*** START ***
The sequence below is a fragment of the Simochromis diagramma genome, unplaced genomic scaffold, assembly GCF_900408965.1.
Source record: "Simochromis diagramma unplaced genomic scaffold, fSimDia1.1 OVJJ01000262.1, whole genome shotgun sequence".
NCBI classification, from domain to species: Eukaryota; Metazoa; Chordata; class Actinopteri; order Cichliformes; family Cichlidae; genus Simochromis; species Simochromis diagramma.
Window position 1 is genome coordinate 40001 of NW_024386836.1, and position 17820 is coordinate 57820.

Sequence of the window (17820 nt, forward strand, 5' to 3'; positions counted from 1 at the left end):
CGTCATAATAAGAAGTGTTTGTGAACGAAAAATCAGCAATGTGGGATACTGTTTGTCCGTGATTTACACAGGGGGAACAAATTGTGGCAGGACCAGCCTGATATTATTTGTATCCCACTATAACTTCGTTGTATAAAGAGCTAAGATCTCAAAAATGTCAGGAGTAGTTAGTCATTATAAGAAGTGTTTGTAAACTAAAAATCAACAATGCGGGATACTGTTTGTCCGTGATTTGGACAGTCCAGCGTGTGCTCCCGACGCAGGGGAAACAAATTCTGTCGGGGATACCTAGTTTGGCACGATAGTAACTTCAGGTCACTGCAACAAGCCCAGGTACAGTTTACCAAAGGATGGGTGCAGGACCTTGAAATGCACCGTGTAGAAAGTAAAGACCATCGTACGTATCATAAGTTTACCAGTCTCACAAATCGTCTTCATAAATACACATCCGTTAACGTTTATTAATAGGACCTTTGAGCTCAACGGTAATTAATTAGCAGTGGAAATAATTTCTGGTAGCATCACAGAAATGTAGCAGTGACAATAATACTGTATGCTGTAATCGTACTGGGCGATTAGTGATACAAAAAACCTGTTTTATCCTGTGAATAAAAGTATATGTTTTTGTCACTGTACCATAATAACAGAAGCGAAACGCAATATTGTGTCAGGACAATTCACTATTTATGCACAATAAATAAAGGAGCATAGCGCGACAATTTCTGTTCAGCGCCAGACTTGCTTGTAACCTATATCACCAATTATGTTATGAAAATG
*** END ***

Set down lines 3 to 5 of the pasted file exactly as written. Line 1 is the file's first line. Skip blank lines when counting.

NCBI classification, from domain to species: Eukaryota; Metazoa; Chordata; class Actinopteri; order Cichliformes; family Cichlidae; genus Simochromis; species Simochromis diagramma.
Window position 1 is genome coordinate 40001 of NW_024386836.1, and position 17820 is coordinate 57820.

Sequence of the window (17820 nt, forward strand, 5' to 3'; positions counted from 1 at the left end):